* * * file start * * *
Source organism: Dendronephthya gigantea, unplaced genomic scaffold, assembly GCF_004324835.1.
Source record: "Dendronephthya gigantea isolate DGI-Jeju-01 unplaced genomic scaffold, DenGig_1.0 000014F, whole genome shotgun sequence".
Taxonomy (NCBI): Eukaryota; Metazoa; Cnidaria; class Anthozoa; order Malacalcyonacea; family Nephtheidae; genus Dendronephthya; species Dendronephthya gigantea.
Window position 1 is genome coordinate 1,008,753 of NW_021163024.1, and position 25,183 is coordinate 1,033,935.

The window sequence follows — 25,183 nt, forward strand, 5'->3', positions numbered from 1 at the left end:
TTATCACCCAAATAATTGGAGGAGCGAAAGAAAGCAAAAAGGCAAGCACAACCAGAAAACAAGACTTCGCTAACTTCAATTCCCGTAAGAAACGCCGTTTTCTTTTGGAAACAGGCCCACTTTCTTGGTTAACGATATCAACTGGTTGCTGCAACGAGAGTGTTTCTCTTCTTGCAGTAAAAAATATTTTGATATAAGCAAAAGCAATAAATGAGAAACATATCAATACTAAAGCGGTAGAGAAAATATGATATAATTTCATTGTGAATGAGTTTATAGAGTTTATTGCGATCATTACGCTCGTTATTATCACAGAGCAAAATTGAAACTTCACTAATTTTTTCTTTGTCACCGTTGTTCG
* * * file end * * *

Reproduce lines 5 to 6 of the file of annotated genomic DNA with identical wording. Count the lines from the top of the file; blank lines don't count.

The window sequence follows — 25,183 nt, forward strand, 5'->3', positions numbered from 1 at the left end:
TTATCACCCAAATAATTGGAGGAGCGAAAGAAAGCAAAAAGGCAAGCACAACCAGAAAACAAGACTTCGCTAACTTCAATTCCCGTAAGAAACGCCGTTTTCTTTTGGAAACAGGCCCACTTTCTTGGTTAACGATATCAACTGGTTGCTGCAACGAGAGTGTTTCTCTTCTTGCAGTAAAAAATATTTTGATATAAGCAAAAGCAATAAATGAGAAACATATCAATACTAAAGCGGTAGAGAAAATATGATATAATTTCATTGTGAATGAGTTTATAGAGTTTATTGCGATCATTACGCTCGTTATTATCACAGAGCAAAATTGAAACTTCACTAATTTTTTCTTTGTCACCGTTGTTCG